I bet you think Nintendo made a ton of money from the Wii and DS?  Their turnover since 2006 has been exceptional, but you’d be surprised at the relatively small amount of profit they made, considering the boatloads of cash spent by folk on the little black and white boxes of motion controlled joy.  In fact, based on last years performance, and this years interim results, Nintendo could be in for a rocky few years ahead.  So why are they in trouble now?

Back in 2003/4*, Nintendo wasn’t looking great.  Their flagship products were either stillborn, the Gamecube, or were on their last legs, the Gameboy.  In a prescient opening to the 2004 Nintendo financial report, Saturo Iwata said the following:

‘Unfortunately, in the current market, increasing numbers of casual gamers are not picking up controllers because games created using the old formula for success are no longer as appealing as they once were. Increasingly complex games with intricate game controls, while popular with avid game enthusiasts, are not what the majority of the game playing public is seeking. Most players are not looking for games that require them to invest large amounts of time and energy, instead most want games they can enjoy periodically, when there’s a free moment in their day.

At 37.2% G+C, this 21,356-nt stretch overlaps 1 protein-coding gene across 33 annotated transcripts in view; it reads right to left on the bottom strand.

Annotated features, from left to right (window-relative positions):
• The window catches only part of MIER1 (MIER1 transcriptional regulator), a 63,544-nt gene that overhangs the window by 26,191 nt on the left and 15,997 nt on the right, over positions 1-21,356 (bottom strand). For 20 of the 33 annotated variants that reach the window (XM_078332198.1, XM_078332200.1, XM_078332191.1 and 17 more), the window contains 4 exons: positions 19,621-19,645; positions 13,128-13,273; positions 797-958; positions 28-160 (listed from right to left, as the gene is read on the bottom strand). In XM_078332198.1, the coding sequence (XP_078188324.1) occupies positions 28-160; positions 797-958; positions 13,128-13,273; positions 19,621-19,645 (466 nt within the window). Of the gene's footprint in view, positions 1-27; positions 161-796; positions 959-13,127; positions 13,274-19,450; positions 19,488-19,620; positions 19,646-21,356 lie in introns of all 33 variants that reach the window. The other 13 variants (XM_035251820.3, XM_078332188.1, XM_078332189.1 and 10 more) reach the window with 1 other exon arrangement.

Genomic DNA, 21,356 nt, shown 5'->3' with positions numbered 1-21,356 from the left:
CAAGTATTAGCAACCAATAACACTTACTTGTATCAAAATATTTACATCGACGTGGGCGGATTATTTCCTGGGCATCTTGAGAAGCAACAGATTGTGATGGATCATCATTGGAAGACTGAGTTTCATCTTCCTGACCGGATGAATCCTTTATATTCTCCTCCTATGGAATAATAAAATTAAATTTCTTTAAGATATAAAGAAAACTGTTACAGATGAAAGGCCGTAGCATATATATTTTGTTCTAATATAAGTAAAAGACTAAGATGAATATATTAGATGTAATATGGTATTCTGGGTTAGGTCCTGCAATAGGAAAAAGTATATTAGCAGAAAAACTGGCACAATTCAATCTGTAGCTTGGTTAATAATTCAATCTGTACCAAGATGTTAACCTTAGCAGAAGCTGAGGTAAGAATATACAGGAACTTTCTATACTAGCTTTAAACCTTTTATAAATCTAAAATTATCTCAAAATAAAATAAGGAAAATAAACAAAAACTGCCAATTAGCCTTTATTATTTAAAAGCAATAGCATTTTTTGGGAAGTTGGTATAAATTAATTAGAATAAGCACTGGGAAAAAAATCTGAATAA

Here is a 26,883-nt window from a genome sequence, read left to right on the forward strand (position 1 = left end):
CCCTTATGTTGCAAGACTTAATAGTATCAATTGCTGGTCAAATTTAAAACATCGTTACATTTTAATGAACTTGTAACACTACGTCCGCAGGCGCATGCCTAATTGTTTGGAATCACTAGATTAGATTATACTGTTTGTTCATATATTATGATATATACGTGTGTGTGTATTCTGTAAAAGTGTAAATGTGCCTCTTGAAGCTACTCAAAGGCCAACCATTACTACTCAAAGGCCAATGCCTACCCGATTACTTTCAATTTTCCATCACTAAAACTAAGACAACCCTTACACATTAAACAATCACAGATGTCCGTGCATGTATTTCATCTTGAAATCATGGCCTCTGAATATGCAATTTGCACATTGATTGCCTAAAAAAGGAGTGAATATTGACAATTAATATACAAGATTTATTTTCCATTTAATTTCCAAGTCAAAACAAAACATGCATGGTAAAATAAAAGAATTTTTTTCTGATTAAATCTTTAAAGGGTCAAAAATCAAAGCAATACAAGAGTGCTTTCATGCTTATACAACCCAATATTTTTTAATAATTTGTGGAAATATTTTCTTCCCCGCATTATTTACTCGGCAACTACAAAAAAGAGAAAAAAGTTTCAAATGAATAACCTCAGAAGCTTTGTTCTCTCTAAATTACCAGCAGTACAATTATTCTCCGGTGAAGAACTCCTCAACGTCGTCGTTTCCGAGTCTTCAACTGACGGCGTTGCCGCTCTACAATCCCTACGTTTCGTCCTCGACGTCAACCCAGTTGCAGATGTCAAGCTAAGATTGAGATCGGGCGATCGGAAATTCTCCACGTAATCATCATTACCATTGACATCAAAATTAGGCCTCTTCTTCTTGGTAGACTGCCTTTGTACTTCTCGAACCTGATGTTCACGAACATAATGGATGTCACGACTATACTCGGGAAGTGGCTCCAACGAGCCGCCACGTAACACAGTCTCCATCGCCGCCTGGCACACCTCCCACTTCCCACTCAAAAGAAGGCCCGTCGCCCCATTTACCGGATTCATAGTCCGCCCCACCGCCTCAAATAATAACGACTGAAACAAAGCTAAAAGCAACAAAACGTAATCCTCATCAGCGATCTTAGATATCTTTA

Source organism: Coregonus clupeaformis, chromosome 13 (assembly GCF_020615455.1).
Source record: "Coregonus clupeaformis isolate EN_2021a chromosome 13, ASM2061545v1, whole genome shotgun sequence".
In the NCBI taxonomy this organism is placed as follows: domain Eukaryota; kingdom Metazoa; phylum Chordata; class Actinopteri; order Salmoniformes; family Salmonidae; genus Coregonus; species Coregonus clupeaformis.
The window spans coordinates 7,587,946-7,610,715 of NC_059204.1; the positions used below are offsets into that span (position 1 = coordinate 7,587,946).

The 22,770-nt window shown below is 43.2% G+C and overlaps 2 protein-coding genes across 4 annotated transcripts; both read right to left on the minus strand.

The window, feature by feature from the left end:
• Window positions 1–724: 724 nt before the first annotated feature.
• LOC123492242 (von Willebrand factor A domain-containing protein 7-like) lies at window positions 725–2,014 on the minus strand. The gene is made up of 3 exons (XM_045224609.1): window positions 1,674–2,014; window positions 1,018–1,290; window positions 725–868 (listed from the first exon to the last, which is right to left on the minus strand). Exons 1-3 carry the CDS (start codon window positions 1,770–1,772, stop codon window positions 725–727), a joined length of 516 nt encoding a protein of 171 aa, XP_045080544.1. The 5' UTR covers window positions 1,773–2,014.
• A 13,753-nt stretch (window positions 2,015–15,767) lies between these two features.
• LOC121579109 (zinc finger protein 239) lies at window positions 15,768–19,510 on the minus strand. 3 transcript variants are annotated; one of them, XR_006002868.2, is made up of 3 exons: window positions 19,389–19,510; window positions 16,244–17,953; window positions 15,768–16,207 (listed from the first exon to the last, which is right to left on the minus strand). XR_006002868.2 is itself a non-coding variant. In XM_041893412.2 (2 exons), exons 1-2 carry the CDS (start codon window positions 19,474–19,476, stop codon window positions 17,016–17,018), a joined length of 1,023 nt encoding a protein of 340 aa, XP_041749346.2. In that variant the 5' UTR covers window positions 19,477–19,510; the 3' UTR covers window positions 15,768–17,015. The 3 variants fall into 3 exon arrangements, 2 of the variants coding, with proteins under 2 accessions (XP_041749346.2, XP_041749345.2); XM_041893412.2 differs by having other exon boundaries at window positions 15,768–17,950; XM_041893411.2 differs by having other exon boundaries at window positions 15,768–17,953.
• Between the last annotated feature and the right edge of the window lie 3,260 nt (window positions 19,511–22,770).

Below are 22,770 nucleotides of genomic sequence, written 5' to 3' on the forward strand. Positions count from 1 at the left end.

In Japan, the software market has been shrinking for the past few years and the North American market, which used to experience significant growth year after year, is seeing a slowing of that trend. Under such circumstances, a revolutionary approach to video game creation is required more than ever.